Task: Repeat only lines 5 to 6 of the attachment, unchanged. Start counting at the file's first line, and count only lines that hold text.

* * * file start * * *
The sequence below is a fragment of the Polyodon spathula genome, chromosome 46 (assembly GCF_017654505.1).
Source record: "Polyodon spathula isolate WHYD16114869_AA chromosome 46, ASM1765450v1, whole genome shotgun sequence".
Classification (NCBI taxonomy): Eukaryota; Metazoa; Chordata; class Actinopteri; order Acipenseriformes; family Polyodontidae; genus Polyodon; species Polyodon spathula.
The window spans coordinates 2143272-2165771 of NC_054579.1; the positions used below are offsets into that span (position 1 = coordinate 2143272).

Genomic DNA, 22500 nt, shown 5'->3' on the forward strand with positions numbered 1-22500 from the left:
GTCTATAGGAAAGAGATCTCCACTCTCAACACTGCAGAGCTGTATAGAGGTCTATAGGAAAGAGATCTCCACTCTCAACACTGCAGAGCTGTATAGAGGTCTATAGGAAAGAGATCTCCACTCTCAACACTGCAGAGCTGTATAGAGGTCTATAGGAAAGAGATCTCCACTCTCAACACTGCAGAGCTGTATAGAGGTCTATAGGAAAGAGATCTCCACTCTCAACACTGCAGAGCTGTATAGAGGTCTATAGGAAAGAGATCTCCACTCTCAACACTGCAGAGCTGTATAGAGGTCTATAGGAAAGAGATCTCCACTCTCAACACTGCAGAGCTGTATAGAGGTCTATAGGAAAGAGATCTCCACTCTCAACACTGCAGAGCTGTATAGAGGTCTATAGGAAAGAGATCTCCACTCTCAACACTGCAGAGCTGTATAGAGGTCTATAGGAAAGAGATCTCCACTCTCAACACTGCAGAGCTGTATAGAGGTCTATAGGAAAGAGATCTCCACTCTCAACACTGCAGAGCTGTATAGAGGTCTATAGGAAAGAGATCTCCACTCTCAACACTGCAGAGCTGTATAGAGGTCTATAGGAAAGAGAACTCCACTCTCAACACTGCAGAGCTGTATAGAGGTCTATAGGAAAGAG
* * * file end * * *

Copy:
Genomic DNA, 22500 nt, shown 5'->3' on the forward strand with positions numbered 1-22500 from the left:
GTCTATAGGAAAGAGATCTCCACTCTCAACACTGCAGAGCTGTATAGAGGTCTATAGGAAAGAGATCTCCACTCTCAACACTGCAGAGCTGTATAGAGGTCTATAGGAAAGAGATCTCCACTCTCAACACTGCAGAGCTGTATAGAGGTCTATAGGAAAGAGATCTCCACTCTCAACACTGCAGAGCTGTATAGAGGTCTATAGGAAAGAGATCTCCACTCTCAACACTGCAGAGCTGTATAGAGGTCTATAGGAAAGAGATCTCCACTCTCAACACTGCAGAGCTGTATAGAGGTCTATAGGAAAGAGATCTCCACTCTCAACACTGCAGAGCTGTATAGAGGTCTATAGGAAAGAGATCTCCACTCTCAACACTGCAGAGCTGTATAGAGGTCTATAGGAAAGAGATCTCCACTCTCAACACTGCAGAGCTGTATAGAGGTCTATAGGAAAGAGATCTCCACTCTCAACACTGCAGAGCTGTATAGAGGTCTATAGGAAAGAGATCTCCACTCTCAACACTGCAGAGCTGTATAGAGGTCTATAGGAAAGAGATCTCCACTCTCAACACTGCAGAGCTGTATAGAGGTCTATAGGAAAGAGAACTCCACTCTCAACACTGCAGAGCTGTATAGAGGTCTATAGGAAAGAG